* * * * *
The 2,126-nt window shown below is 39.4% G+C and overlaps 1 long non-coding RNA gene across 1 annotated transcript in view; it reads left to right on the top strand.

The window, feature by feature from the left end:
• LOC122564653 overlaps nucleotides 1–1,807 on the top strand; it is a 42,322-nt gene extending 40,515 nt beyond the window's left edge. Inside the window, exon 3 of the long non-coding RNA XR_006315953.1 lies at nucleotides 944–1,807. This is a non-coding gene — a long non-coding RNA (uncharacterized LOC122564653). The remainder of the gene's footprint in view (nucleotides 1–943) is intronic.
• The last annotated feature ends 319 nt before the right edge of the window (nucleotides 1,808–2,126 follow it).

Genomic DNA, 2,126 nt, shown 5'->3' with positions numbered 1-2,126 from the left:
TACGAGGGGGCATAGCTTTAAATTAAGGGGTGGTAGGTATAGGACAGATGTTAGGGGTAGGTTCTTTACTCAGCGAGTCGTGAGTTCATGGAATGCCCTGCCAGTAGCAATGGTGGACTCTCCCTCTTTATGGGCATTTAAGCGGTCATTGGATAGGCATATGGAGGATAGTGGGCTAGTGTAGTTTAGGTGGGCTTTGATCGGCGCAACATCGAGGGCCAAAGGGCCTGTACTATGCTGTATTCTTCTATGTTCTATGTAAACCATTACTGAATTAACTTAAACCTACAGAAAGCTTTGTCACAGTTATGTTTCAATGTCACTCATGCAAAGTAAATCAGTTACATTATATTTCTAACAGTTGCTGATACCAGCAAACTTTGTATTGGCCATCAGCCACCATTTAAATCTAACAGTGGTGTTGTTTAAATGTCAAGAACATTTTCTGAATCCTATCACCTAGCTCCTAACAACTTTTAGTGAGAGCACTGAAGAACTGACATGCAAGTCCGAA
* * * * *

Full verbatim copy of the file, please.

The 2,126-nt window shown below is 39.4% G+C and overlaps 1 long non-coding RNA gene across 1 annotated transcript in view; it reads left to right on the top strand.

The window, feature by feature from the left end:
• LOC122564653 overlaps nucleotides 1–1,807 on the top strand; it is a 42,322-nt gene extending 40,515 nt beyond the window's left edge. Inside the window, exon 3 of the long non-coding RNA XR_006315953.1 lies at nucleotides 944–1,807. This is a non-coding gene — a long non-coding RNA (uncharacterized LOC122564653). The remainder of the gene's footprint in view (nucleotides 1–943) is intronic.
• The last annotated feature ends 319 nt before the right edge of the window (nucleotides 1,808–2,126 follow it).

Genomic DNA, 2,126 nt, shown 5'->3' with positions numbered 1-2,126 from the left:
TACGAGGGGGCATAGCTTTAAATTAAGGGGTGGTAGGTATAGGACAGATGTTAGGGGTAGGTTCTTTACTCAGCGAGTCGTGAGTTCATGGAATGCCCTGCCAGTAGCAATGGTGGACTCTCCCTCTTTATGGGCATTTAAGCGGTCATTGGATAGGCATATGGAGGATAGTGGGCTAGTGTAGTTTAGGTGGGCTTTGATCGGCGCAACATCGAGGGCCAAAGGGCCTGTACTATGCTGTATTCTTCTATGTTCTATGTAAACCATTACTGAATTAACTTAAACCTACAGAAAGCTTTGTCACAGTTATGTTTCAATGTCACTCATGCAAAGTAAATCAGTTACATTATATTTCTAACAGTTGCTGATACCAGCAAACTTTGTATTGGCCATCAGCCACCATTTAAATCTAACAGTGGTGTTGTTTAAATGTCAAGAACATTTTCTGAATCCTATCACCTAGCTCCTAACAACTTTTAGTGAGAGCACTGAAGAACTGACATGCAAGTCCGAA